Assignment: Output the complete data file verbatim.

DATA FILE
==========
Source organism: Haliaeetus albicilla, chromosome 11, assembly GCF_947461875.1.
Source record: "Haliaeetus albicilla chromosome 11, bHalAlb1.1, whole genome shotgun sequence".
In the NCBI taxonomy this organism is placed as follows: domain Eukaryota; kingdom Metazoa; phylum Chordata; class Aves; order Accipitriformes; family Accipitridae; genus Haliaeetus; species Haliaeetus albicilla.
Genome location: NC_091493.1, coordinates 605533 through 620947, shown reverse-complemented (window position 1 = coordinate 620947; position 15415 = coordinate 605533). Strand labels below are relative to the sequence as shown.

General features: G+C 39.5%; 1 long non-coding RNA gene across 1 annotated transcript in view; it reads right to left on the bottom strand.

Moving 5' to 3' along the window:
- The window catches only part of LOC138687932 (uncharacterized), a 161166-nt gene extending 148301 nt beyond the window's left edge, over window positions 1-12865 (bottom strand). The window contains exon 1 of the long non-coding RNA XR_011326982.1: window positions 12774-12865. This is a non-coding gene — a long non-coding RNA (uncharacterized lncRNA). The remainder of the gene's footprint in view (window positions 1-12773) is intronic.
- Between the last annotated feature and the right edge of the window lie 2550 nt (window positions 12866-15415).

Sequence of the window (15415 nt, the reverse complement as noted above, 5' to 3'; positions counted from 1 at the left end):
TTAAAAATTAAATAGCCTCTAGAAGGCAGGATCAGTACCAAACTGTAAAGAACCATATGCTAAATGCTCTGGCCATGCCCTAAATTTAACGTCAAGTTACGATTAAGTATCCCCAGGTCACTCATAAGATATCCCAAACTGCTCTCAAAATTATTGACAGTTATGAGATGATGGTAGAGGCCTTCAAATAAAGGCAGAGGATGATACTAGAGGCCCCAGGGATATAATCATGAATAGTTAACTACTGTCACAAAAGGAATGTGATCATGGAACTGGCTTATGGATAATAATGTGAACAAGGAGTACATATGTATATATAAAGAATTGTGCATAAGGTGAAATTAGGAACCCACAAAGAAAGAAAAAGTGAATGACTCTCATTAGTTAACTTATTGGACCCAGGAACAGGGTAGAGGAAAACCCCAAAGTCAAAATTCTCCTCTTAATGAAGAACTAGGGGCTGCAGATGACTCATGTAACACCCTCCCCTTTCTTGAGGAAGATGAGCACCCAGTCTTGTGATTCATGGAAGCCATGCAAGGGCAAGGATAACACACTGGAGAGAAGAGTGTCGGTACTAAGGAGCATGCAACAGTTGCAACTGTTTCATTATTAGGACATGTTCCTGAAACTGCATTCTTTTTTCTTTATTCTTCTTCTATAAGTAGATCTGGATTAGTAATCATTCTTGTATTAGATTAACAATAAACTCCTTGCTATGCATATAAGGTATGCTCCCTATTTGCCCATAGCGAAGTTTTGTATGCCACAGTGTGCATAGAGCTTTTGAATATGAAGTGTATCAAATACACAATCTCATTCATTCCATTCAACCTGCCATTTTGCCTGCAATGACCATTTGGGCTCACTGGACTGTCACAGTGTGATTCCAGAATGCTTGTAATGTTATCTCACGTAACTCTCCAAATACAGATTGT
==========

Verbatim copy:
Source organism: Haliaeetus albicilla, chromosome 11, assembly GCF_947461875.1.
Source record: "Haliaeetus albicilla chromosome 11, bHalAlb1.1, whole genome shotgun sequence".
In the NCBI taxonomy this organism is placed as follows: domain Eukaryota; kingdom Metazoa; phylum Chordata; class Aves; order Accipitriformes; family Accipitridae; genus Haliaeetus; species Haliaeetus albicilla.
Genome location: NC_091493.1, coordinates 605533 through 620947, shown reverse-complemented (window position 1 = coordinate 620947; position 15415 = coordinate 605533). Strand labels below are relative to the sequence as shown.

General features: G+C 39.5%; 1 long non-coding RNA gene across 1 annotated transcript in view; it reads right to left on the bottom strand.

Moving 5' to 3' along the window:
- The window catches only part of LOC138687932 (uncharacterized), a 161166-nt gene extending 148301 nt beyond the window's left edge, over window positions 1-12865 (bottom strand). The window contains exon 1 of the long non-coding RNA XR_011326982.1: window positions 12774-12865. This is a non-coding gene — a long non-coding RNA (uncharacterized lncRNA). The remainder of the gene's footprint in view (window positions 1-12773) is intronic.
- Between the last annotated feature and the right edge of the window lie 2550 nt (window positions 12866-15415).

Sequence of the window (15415 nt, the reverse complement as noted above, 5' to 3'; positions counted from 1 at the left end):
TTAAAAATTAAATAGCCTCTAGAAGGCAGGATCAGTACCAAACTGTAAAGAACCATATGCTAAATGCTCTGGCCATGCCCTAAATTTAACGTCAAGTTACGATTAAGTATCCCCAGGTCACTCATAAGATATCCCAAACTGCTCTCAAAATTATTGACAGTTATGAGATGATGGTAGAGGCCTTCAAATAAAGGCAGAGGATGATACTAGAGGCCCCAGGGATATAATCATGAATAGTTAACTACTGTCACAAAAGGAATGTGATCATGGAACTGGCTTATGGATAATAATGTGAACAAGGAGTACATATGTATATATAAAGAATTGTGCATAAGGTGAAATTAGGAACCCACAAAGAAAGAAAAAGTGAATGACTCTCATTAGTTAACTTATTGGACCCAGGAACAGGGTAGAGGAAAACCCCAAAGTCAAAATTCTCCTCTTAATGAAGAACTAGGGGCTGCAGATGACTCATGTAACACCCTCCCCTTTCTTGAGGAAGATGAGCACCCAGTCTTGTGATTCATGGAAGCCATGCAAGGGCAAGGATAACACACTGGAGAGAAGAGTGTCGGTACTAAGGAGCATGCAACAGTTGCAACTGTTTCATTATTAGGACATGTTCCTGAAACTGCATTCTTTTTTCTTTATTCTTCTTCTATAAGTAGATCTGGATTAGTAATCATTCTTGTATTAGATTAACAATAAACTCCTTGCTATGCATATAAGGTATGCTCCCTATTTGCCCATAGCGAAGTTTTGTATGCCACAGTGTGCATAGAGCTTTTGAATATGAAGTGTATCAAATACACAATCTCATTCATTCCATTCAACCTGCCATTTTGCCTGCAATGACCATTTGGGCTCACTGGACTGTCACAGTGTGATTCCAGAATGCTTGTAATGTTATCTCACGTAACTCTCCAAATACAGATTGT